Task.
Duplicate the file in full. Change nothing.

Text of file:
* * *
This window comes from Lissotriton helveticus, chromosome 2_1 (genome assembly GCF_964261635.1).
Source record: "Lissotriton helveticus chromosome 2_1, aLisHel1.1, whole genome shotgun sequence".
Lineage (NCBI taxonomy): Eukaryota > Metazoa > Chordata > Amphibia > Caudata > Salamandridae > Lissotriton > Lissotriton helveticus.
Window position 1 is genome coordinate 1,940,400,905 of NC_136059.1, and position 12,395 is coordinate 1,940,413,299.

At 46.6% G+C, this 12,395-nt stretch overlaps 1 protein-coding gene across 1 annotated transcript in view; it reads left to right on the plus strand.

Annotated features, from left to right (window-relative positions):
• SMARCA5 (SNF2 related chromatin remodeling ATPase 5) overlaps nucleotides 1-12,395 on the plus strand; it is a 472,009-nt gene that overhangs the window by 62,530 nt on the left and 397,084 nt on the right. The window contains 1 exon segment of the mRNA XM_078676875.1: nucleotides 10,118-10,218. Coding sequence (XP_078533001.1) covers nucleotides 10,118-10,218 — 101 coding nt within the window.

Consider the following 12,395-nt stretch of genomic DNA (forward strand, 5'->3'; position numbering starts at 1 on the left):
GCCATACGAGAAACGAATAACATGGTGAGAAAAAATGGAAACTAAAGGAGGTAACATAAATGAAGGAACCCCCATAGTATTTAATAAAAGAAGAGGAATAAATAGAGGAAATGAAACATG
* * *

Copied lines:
This window comes from Lissotriton helveticus, chromosome 2_1 (genome assembly GCF_964261635.1).
Source record: "Lissotriton helveticus chromosome 2_1, aLisHel1.1, whole genome shotgun sequence".
Lineage (NCBI taxonomy): Eukaryota > Metazoa > Chordata > Amphibia > Caudata > Salamandridae > Lissotriton > Lissotriton helveticus.
Window position 1 is genome coordinate 1,940,400,905 of NC_136059.1, and position 12,395 is coordinate 1,940,413,299.

At 46.6% G+C, this 12,395-nt stretch overlaps 1 protein-coding gene across 1 annotated transcript in view; it reads left to right on the plus strand.

Annotated features, from left to right (window-relative positions):
• SMARCA5 (SNF2 related chromatin remodeling ATPase 5) overlaps nucleotides 1-12,395 on the plus strand; it is a 472,009-nt gene that overhangs the window by 62,530 nt on the left and 397,084 nt on the right. The window contains 1 exon segment of the mRNA XM_078676875.1: nucleotides 10,118-10,218. Coding sequence (XP_078533001.1) covers nucleotides 10,118-10,218 — 101 coding nt within the window.

Consider the following 12,395-nt stretch of genomic DNA (forward strand, 5'->3'; position numbering starts at 1 on the left):
GCCATACGAGAAACGAATAACATGGTGAGAAAAAATGGAAACTAAAGGAGGTAACATAAATGAAGGAACCCCCATAGTATTTAATAAAAGAAGAGGAATAAATAGAGGAAATGAAACATG